Get 20M+ Full-Text Papers For Less Than $1.50/day. Start a 14-Day Trial for You or Your Team.

Learn More →

What's in a Name? Defining and Caring for “Veterans”

What's in a Name? Defining and Caring for “Veterans” An important feature of civil-military relations is the way in which states recognize the sacrifices that the men and women of the armed forces give to their country and provide care and support for them and their families once they leave the military as veterans. Yet states differ not only in the levels and kinds of support provided for ex-service personnel but also in their very definition of what a veteran is. This article examines the case of the United Kingdom from an international perspective. It explains how and why the United Kingdom has developed a particular—and inclusive—definition of veteran and, in conjunction with veterans interest groups, a strategy for allocating scarce resources to this group. The article analyzes attempts to mitigate the effects of social exclusion suffered by some subgroups within the veteran population, although the great majority does well at least in terms of short-term employment prospects. It concludes with an analysis of the dilemmas that are likely to confront those responsible for developing policy on veterans issues in the future, especially where to target scarce resources in such an inclusively defined group of the population. http://www.deepdyve.com/assets/images/DeepDyve-Logo-lg.png Armed Forces & Society SAGE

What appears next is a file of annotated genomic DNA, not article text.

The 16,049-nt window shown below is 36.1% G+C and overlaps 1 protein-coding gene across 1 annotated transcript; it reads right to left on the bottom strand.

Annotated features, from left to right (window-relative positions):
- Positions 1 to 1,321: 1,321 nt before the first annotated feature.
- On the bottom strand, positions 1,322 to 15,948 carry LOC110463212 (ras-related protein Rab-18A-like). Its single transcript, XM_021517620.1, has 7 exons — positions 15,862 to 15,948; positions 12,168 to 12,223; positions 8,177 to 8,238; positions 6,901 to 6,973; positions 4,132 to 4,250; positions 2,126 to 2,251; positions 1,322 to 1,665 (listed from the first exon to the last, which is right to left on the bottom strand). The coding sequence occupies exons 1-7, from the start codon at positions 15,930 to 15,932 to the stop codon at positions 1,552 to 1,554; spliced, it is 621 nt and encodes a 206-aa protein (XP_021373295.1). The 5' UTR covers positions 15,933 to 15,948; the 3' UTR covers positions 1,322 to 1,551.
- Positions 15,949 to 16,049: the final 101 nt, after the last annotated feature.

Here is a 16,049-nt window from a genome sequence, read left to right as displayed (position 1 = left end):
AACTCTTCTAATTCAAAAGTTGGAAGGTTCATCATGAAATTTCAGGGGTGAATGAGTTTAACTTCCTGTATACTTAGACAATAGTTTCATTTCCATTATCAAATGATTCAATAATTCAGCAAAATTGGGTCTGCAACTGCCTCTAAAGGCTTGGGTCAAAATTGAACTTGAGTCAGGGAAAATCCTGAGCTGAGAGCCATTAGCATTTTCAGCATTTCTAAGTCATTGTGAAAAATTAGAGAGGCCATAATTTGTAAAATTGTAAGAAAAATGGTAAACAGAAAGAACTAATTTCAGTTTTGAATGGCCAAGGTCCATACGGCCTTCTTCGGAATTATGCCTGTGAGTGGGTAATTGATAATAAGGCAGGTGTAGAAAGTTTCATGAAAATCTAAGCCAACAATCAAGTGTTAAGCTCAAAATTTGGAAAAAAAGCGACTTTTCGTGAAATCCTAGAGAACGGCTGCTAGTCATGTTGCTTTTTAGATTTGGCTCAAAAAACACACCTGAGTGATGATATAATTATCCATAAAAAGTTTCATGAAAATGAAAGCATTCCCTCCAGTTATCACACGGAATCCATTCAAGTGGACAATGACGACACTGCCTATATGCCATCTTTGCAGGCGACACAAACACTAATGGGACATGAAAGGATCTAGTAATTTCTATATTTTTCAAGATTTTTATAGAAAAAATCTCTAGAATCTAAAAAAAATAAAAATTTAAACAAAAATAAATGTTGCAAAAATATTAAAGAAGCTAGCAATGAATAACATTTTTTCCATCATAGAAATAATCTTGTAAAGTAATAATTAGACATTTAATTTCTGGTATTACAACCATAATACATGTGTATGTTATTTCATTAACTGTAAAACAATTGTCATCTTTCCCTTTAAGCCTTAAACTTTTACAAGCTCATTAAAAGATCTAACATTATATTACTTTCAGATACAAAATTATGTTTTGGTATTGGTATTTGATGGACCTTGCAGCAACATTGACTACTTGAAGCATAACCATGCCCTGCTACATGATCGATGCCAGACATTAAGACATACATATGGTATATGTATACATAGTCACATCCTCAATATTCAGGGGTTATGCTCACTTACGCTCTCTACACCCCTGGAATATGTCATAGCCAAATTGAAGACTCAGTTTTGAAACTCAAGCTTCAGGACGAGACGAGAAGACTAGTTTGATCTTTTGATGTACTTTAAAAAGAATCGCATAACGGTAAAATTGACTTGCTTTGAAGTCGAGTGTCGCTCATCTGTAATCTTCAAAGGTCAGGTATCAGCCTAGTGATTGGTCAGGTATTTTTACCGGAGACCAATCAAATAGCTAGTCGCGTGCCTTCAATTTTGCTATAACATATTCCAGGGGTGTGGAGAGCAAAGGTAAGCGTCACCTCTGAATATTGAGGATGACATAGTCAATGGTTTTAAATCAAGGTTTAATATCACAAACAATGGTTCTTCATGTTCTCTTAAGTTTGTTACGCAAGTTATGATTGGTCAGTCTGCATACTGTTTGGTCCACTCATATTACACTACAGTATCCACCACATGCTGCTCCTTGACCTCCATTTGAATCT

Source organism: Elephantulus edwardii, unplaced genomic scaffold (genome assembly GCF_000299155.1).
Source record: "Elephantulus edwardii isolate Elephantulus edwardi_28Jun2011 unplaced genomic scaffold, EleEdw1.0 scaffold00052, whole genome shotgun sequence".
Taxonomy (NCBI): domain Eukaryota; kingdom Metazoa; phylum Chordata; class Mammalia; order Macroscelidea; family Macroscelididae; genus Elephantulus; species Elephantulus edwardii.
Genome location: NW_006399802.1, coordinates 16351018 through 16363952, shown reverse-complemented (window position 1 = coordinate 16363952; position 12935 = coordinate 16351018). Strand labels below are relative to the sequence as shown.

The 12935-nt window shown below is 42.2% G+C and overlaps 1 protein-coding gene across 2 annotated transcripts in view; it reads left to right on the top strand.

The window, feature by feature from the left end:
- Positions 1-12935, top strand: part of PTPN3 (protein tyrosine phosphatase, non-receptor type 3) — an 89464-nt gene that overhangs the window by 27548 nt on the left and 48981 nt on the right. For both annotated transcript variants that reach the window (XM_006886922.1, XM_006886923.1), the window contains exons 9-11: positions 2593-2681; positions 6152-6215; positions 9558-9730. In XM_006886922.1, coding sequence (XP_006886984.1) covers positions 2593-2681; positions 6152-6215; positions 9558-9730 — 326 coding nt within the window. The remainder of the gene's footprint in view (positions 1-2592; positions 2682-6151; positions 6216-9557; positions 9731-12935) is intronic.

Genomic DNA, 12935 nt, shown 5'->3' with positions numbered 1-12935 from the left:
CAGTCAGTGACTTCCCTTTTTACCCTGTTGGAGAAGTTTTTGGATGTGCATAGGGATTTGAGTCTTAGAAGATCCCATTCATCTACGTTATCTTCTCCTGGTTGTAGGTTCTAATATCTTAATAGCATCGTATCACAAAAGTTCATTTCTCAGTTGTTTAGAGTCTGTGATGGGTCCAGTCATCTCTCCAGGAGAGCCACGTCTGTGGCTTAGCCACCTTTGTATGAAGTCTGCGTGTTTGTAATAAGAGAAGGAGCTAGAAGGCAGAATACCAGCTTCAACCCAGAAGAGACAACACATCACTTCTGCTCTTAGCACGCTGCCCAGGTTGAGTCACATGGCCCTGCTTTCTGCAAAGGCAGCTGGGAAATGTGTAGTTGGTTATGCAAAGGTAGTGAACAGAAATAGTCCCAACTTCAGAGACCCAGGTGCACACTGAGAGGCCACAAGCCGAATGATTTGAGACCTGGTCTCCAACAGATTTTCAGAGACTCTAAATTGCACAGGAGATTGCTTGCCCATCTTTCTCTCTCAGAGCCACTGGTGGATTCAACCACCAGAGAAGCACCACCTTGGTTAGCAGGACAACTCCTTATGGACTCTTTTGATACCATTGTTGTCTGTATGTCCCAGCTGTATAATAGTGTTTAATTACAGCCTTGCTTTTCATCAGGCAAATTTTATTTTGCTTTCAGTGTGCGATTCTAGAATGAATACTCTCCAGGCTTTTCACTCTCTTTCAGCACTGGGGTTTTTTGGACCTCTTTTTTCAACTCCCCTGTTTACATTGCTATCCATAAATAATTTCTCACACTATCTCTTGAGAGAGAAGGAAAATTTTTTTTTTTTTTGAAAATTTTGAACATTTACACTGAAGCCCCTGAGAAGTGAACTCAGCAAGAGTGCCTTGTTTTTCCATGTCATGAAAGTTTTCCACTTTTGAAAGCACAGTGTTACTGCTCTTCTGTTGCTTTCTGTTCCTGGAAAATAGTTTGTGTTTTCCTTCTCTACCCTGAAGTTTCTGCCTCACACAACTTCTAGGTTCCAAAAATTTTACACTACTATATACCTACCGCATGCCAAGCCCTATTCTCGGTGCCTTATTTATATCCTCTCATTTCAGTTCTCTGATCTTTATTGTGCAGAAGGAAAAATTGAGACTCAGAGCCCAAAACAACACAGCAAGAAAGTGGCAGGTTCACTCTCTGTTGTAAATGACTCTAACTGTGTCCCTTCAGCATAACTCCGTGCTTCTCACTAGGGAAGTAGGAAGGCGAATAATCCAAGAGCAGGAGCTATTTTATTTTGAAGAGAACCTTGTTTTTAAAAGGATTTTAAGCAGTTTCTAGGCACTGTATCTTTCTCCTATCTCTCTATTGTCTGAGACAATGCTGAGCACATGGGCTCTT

What's in a Name? Defining and Caring for “Veterans”

Loading next page...
 
/lp/sage/what-s-in-a-name-defining-and-caring-for-veterans-1y4sJackHN

References (25)

Publisher
SAGE
Copyright
Copyright © by SAGE Publications
ISSN
0095-327X
eISSN
1556-0848
DOI
10.1177/0095327X05279177
Publisher site
See Article on Publisher Site

Abstract

An important feature of civil-military relations is the way in which states recognize the sacrifices that the men and women of the armed forces give to their country and provide care and support for them and their families once they leave the military as veterans. Yet states differ not only in the levels and kinds of support provided for ex-service personnel but also in their very definition of what a veteran is. This article examines the case of the United Kingdom from an international perspective. It explains how and why the United Kingdom has developed a particular—and inclusive—definition of veteran and, in conjunction with veterans interest groups, a strategy for allocating scarce resources to this group. The article analyzes attempts to mitigate the effects of social exclusion suffered by some subgroups within the veteran population, although the great majority does well at least in terms of short-term employment prospects. It concludes with an analysis of the dilemmas that are likely to confront those responsible for developing policy on veterans issues in the future, especially where to target scarce resources in such an inclusively defined group of the population.

Journal

Armed Forces & SocietySAGE

Published: Jan 1, 2006

There are no references for this article.